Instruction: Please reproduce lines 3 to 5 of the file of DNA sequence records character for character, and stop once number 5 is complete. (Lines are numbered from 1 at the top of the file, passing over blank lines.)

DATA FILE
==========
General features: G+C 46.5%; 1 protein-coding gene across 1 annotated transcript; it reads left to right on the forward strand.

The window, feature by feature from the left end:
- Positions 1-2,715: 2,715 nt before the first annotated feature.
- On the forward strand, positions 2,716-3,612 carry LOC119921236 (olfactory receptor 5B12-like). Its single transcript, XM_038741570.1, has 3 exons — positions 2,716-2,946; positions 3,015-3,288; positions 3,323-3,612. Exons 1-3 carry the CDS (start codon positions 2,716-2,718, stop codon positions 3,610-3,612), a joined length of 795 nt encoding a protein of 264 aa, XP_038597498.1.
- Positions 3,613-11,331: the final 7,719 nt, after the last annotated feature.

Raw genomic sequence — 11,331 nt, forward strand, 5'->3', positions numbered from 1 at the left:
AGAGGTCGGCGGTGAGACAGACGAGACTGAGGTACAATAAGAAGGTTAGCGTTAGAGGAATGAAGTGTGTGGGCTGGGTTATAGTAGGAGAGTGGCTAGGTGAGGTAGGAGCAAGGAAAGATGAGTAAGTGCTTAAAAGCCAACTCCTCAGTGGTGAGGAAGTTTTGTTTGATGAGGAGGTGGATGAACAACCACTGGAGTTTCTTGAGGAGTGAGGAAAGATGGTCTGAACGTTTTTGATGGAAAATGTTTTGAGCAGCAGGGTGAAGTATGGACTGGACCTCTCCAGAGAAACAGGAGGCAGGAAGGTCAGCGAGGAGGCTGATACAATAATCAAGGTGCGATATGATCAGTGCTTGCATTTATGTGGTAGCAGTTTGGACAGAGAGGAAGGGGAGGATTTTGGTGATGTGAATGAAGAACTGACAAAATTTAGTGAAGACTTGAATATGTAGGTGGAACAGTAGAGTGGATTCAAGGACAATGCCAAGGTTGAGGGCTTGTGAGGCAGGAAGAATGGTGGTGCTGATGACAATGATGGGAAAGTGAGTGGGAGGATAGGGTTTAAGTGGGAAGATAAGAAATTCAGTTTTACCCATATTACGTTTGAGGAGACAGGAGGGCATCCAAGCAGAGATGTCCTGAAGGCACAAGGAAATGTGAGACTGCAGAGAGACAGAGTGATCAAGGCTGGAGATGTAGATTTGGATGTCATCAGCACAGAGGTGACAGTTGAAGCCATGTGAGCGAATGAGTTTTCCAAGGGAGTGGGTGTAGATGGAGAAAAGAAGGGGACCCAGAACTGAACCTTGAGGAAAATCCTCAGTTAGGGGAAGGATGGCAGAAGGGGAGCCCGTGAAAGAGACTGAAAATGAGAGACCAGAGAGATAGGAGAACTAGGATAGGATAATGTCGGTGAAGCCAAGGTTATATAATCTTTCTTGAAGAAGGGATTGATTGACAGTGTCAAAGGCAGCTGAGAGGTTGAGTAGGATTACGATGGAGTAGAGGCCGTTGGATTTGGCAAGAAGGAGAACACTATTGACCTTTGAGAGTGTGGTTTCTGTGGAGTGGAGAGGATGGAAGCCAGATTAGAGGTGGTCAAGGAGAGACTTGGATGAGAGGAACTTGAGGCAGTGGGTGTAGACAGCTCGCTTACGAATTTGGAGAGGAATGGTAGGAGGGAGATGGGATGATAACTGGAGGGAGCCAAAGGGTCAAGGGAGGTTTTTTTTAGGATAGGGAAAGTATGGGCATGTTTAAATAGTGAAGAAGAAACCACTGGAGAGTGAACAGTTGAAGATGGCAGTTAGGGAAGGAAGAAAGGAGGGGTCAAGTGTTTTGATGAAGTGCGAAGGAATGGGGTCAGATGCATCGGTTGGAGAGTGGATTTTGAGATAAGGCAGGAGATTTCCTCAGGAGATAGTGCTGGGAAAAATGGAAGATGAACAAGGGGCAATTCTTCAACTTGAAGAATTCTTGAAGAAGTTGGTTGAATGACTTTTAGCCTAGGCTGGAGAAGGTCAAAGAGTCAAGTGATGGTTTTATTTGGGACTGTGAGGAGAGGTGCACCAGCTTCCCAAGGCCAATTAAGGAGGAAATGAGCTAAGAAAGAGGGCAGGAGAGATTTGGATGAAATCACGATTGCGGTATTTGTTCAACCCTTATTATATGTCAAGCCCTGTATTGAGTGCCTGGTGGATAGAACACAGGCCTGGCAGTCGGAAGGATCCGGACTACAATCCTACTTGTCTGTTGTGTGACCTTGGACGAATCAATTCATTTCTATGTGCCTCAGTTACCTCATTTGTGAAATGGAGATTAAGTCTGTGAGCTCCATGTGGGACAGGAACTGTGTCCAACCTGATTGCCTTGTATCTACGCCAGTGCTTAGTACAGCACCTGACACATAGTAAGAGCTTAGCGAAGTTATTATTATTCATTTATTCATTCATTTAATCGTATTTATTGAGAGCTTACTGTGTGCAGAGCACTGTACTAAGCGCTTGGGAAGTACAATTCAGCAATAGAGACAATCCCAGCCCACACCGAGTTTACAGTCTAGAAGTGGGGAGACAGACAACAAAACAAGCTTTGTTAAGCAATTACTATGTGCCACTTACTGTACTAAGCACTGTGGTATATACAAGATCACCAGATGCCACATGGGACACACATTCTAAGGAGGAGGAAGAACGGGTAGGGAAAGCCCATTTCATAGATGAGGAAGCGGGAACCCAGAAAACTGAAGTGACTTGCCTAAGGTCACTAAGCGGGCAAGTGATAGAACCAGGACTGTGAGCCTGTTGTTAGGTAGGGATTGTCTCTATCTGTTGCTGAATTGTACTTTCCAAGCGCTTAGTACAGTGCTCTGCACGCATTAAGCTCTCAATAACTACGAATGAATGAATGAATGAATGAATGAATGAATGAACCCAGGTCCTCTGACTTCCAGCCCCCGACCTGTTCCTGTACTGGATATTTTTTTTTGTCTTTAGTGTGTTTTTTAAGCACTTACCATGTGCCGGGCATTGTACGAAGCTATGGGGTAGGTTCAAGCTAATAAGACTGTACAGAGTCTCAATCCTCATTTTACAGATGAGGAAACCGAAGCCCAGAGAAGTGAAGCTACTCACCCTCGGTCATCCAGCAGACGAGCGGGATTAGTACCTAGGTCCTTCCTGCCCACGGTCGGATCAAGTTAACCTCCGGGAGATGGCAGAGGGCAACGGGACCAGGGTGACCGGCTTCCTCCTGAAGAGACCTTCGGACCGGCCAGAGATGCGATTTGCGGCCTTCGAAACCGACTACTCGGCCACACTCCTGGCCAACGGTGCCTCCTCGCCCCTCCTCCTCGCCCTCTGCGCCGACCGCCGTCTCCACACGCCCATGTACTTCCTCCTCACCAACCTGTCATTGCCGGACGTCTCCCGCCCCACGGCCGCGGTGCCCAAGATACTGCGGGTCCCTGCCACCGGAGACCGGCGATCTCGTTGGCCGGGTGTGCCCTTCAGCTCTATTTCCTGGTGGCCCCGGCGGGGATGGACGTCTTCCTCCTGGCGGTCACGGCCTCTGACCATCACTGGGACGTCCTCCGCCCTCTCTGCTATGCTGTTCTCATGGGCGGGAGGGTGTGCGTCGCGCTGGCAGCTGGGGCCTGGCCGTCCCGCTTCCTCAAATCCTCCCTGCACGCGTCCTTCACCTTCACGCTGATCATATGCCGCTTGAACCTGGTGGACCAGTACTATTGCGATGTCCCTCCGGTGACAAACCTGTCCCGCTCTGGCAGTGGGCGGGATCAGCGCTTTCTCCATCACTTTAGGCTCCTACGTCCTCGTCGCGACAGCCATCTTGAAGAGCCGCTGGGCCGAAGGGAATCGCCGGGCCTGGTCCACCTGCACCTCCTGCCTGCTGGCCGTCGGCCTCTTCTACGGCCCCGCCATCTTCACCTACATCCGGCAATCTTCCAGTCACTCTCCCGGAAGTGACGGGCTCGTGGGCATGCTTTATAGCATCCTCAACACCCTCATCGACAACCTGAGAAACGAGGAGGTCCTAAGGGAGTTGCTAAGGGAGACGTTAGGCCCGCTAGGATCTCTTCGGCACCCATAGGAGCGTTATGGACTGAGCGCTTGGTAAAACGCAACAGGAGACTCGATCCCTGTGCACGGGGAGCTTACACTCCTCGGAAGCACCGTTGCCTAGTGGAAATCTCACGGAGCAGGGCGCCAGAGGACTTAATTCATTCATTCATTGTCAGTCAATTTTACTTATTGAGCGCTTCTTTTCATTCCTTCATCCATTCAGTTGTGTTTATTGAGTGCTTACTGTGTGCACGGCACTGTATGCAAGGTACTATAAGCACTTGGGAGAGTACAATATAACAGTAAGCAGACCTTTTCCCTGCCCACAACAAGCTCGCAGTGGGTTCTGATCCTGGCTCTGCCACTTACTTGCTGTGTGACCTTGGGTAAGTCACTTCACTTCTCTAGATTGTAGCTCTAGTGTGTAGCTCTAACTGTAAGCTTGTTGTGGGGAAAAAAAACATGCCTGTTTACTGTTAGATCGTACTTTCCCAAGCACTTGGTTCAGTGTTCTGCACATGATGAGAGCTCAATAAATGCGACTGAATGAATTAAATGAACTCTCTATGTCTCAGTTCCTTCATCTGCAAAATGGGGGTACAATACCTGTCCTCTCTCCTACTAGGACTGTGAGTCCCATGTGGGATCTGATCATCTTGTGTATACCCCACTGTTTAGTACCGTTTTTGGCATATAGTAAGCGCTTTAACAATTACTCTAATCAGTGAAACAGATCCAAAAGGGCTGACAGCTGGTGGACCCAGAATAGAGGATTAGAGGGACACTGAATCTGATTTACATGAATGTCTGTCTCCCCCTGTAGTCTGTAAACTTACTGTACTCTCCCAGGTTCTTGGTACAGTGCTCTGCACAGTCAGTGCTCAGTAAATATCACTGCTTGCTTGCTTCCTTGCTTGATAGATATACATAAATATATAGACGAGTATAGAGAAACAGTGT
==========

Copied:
- Positions 1-2,715: 2,715 nt before the first annotated feature.
- On the forward strand, positions 2,716-3,612 carry LOC119921236 (olfactory receptor 5B12-like). Its single transcript, XM_038741570.1, has 3 exons — positions 2,716-2,946; positions 3,015-3,288; positions 3,323-3,612. Exons 1-3 carry the CDS (start codon positions 2,716-2,718, stop codon positions 3,610-3,612), a joined length of 795 nt encoding a protein of 264 aa, XP_038597498.1.
- Positions 3,613-11,331: the final 7,719 nt, after the last annotated feature.